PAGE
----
Is a blood sugar reading of 156 normal 2 hours after eating?
It is not normal for a nondiabetic. The maximum reading 2 hours after eating should not be above 140. It is more important to know what your glucose reading is before eating and 4 hours after eating and when fasting. These readings should be below 100. If you eat a large meal composed of mostly simple carbs, your blood sugar could go above 140 for a short period of time but should come back down quickly. A single reading does not tell the whole story, you need multiple readings to understand what is going on.
Does high blood sugar always mean diabetes?
Hyperglycemia means high glucose in the blood. Hyperglycemia is a defining characteristic of diabetes—when the blood glucose level is too high because the body isn’t properly using or doesn’t make the hormone insulin. Eating too many processed foods may cause your blood sugar to rise.
What should my blood sugar be as a diabetic?
What are normal blood sugar levels? Normal blood sugar levels are less than 100 mg/dL after not eating (fasting) for at least eight hours. … For most people without diabetes, blood sugar levels before meals hover around 70 to 80 mg/dL. For some people, 60 is normal; for others, 90 is the norm.
What does diabetes do to blood sugar?
High sugar levels slowly erode the ability of cells in your pancreas to make insulin. The organ overcompensates and insulin levels stay too high. Over time, the pancreas is permanently damaged. High levels of blood sugar can cause changes that lead to a hardening of the blood vessels, which doctors call atherosclerosis.
What is the normal sugar level in the human body?
For the majority of healthy individuals, normal blood sugar levels are as follows: Between 4.0 to 5.4 mmol/L (72 to 99 mg/dL) when fasting. Up to 7.8 mmol/L (140 mg/dL) 2 hours after eating.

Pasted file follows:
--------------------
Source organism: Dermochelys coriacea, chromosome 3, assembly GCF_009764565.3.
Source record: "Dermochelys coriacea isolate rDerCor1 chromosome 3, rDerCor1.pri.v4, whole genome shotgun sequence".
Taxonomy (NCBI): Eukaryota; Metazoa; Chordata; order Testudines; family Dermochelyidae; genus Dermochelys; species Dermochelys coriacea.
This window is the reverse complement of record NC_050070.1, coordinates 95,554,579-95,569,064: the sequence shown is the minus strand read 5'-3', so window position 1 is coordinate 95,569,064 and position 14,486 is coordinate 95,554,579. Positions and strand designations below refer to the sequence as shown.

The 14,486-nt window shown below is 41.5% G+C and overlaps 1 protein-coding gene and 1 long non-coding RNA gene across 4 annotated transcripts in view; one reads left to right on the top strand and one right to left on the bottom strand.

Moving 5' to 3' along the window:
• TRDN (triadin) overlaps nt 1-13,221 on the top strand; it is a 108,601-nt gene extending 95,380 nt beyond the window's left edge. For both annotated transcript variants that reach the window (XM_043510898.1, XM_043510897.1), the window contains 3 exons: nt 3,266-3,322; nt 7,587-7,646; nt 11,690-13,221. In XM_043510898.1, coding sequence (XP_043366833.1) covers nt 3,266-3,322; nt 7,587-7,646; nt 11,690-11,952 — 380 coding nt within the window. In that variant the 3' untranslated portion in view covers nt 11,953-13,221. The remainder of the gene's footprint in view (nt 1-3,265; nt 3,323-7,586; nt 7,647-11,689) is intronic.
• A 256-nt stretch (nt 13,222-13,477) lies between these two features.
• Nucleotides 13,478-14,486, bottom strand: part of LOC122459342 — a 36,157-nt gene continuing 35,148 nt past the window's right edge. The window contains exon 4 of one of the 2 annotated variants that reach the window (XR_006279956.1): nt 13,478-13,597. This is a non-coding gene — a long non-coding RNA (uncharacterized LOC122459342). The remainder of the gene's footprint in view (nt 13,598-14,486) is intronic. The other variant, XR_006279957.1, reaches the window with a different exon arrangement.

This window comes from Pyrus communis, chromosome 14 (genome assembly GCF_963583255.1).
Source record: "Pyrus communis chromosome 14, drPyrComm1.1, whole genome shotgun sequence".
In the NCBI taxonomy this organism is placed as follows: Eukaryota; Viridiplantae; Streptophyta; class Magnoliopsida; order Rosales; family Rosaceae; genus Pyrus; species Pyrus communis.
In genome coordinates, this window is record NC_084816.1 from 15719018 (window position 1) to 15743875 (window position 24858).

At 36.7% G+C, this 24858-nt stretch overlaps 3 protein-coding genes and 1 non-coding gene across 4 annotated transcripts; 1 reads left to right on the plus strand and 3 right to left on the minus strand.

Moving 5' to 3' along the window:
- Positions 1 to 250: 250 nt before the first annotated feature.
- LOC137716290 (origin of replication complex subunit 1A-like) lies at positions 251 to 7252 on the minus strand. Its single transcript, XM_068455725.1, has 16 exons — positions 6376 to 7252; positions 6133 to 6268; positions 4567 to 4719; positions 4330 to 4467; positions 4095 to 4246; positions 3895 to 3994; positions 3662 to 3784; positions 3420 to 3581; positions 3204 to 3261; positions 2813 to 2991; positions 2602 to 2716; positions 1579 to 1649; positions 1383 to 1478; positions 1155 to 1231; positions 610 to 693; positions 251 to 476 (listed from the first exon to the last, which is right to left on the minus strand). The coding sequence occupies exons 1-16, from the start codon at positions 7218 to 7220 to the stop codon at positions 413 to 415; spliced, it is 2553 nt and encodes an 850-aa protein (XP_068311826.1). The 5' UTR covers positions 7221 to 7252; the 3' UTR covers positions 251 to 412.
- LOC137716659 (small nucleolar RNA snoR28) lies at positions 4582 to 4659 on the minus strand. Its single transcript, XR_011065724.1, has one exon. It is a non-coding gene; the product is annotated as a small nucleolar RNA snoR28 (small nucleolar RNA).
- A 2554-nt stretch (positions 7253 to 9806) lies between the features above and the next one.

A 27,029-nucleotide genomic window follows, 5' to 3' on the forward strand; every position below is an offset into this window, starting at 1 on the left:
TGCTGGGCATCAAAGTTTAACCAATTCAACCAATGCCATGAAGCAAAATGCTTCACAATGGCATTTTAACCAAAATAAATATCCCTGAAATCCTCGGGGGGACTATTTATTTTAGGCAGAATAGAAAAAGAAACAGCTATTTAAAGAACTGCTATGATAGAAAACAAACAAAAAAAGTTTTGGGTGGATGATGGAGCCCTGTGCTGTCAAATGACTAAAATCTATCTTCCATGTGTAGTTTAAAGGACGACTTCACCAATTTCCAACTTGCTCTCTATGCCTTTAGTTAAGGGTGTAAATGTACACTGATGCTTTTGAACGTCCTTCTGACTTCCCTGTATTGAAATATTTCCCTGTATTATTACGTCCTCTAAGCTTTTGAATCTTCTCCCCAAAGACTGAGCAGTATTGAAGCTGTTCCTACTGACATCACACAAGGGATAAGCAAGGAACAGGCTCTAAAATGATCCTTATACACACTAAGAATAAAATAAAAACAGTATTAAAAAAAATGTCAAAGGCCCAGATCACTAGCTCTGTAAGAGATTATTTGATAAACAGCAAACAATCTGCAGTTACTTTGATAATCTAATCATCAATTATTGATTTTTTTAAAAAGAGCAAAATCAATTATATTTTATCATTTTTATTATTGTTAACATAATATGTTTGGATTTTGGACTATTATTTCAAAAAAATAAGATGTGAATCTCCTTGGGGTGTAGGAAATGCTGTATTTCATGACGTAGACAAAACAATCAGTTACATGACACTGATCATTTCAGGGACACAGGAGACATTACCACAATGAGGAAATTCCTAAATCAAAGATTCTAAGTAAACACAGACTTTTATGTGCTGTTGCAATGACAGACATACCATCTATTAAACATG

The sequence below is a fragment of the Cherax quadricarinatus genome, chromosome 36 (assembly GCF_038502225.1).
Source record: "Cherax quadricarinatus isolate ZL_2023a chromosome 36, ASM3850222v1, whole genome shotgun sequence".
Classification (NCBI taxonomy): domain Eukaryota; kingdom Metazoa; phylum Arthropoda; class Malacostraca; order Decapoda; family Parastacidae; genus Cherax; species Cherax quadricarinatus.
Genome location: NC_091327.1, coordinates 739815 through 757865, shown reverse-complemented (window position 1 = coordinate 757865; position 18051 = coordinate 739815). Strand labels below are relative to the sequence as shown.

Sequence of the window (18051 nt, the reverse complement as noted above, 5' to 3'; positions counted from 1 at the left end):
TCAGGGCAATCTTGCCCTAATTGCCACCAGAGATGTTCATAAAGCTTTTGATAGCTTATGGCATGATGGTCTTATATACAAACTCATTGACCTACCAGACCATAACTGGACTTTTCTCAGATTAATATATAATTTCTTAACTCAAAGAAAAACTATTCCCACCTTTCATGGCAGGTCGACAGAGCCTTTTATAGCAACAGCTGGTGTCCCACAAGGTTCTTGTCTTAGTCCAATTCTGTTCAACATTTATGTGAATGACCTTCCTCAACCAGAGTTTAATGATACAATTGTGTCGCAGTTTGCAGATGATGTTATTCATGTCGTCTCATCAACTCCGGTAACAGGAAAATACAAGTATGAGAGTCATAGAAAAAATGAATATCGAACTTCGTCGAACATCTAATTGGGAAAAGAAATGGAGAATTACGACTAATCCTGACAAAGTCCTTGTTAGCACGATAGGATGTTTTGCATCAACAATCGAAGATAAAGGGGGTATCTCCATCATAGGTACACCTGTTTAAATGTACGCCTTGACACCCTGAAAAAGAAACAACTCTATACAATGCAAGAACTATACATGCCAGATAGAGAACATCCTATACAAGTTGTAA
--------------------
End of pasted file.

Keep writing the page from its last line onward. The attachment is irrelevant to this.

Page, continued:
What should be your blood sugar level in the morning?
A person usually has slightly higher blood sugar (glucose) levels in the morning. According to the National Institute of Diabetes and Digestive and Kidney Diseases, healthy blood sugar levels are: from 80–130 milligrams per deciliter (mg/dl) just before eating. below 180 mg/dl 2 hours after eating.
Does coffee raise blood sugar levels?
Too Much Caffeine Can Give Blood Sugar a Jolt. Consuming up to 400 milligrams (mg) of caffeine per day is safe for most people, in those with diabetes, the substance can affect how insulin behaves, leading to low or high blood sugar.
What is a good blood sugar level for type 2 diabetes?
The American Diabetes Association recommends aiming for a blood sugar level between 70 to 130 mg/dl before meals and less than 180 mg/dl one to two hours after a meal. To keep your blood sugar within this range, follow a healthy, well-rounded diet and eat meals and snacks on a consistent schedule.
What is the normal blood sugar level for diabetes type 2?
A blood sugar level that is less than 140 mg/dL (7.8 mmol/L) is normal. A reading between 140 and 199 mg/dL (7.8 mmol/L and 11.0 mmol/L) indicates prediabetes. A reading of 200 mg/dL (11.1 mmol/L) or higher after two hours suggests diabetes.